One of my favourite rooms (possibly my absolute favourite, although there are some strong contenders!) is the library. Visitors also love seeing all of the books from floor to ceiling, and often wonder what knowledge and surprises are contained within the books.
One of the most frequent questions that people ask us is how we reach the books on the higher shelves in the library. For the Billiard Room, where the shelves are really high, historically they used really tall ladders to get the top shelves (which probably didn’t happen very often). Unfortunately none of these tall ladders survive at Nostell.
In the Library we know what they used to reach the high shelves as we still have the piece of furniture that they used!
And here it is…
It’s a set of Thomas Chippendale George III library metamorphic steps. The invoice dates them to the 4th of July, 1767. They cost the grand sum of £14.
Fully extended, the steps dimensions are 1840 x 1250 x 580 mm. This makes them big enough to reach the highest shelves in the Library (but not the super high shelves in the Billiard Room).
We’ve decided to open up the metamorphic steps and have them as our ‘open cabinet’ for a while, as we all like seeing such an impressive piece of furniture opened up as the Winn family who lived at Nostell would have had it.
Here are some photographs of us putting it together (complete with much scratching of heads and re-reading of the instructions!):
We lift the seat up and part of the steps fold out to provide some initial structure. Then it’s a case of fitting all of the parts together and slotting them in correctly!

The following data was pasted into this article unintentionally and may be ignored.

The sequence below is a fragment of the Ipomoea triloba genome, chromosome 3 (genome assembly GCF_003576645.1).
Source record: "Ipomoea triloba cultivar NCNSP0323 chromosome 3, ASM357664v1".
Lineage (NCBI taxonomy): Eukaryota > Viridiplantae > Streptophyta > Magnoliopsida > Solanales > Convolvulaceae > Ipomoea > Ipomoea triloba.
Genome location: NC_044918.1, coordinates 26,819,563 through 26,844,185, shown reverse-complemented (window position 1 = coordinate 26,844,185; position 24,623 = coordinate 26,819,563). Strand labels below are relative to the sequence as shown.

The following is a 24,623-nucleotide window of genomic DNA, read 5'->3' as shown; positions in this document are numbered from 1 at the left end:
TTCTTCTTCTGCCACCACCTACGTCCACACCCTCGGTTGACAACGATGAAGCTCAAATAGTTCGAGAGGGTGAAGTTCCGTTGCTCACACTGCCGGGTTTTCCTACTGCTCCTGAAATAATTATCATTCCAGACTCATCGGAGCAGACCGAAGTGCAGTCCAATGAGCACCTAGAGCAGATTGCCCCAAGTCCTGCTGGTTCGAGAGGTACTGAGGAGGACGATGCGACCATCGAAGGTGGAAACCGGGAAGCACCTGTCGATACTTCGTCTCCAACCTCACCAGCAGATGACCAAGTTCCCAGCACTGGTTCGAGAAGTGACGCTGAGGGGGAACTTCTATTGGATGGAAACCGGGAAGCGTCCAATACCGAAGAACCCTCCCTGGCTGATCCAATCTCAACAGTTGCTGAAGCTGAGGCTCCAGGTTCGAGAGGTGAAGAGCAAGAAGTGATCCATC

The metamorphic steps are made out of polished mahogany, although the inside of the steps aren’t polished like the outside, as nobody would see them!
Carefully positioning the steps
Attaching the top support
The seat of the steps (which becomes the back when it is opened out) is padded with horse hair
Looking up the steps – it’s a long way!
Metamorphic library steps, with the Library’s false door of books in the background
And there we have it – a fully functioning set of metamorphic steps that the Winn family would have used to get books from the top shelves in the Library.
Fully opened set of Chippendale metamorphic steps in the Library of Nostell Priory. The painting next to the steps shows Lady Sabine and and Sir Rowland Winn, 5th Baronet, standing in Nostell’s Library next to Chippendale’s library desk. It was painted by Hugh Douglas Hamilton, and dates to 1767. Sir Rowland commissioned the painting because he was enormously proud of the Library once it was finished, and wanted to show it off to his London friends, so hung it in their house in St. James Square.
Now, which book shall we look at first…?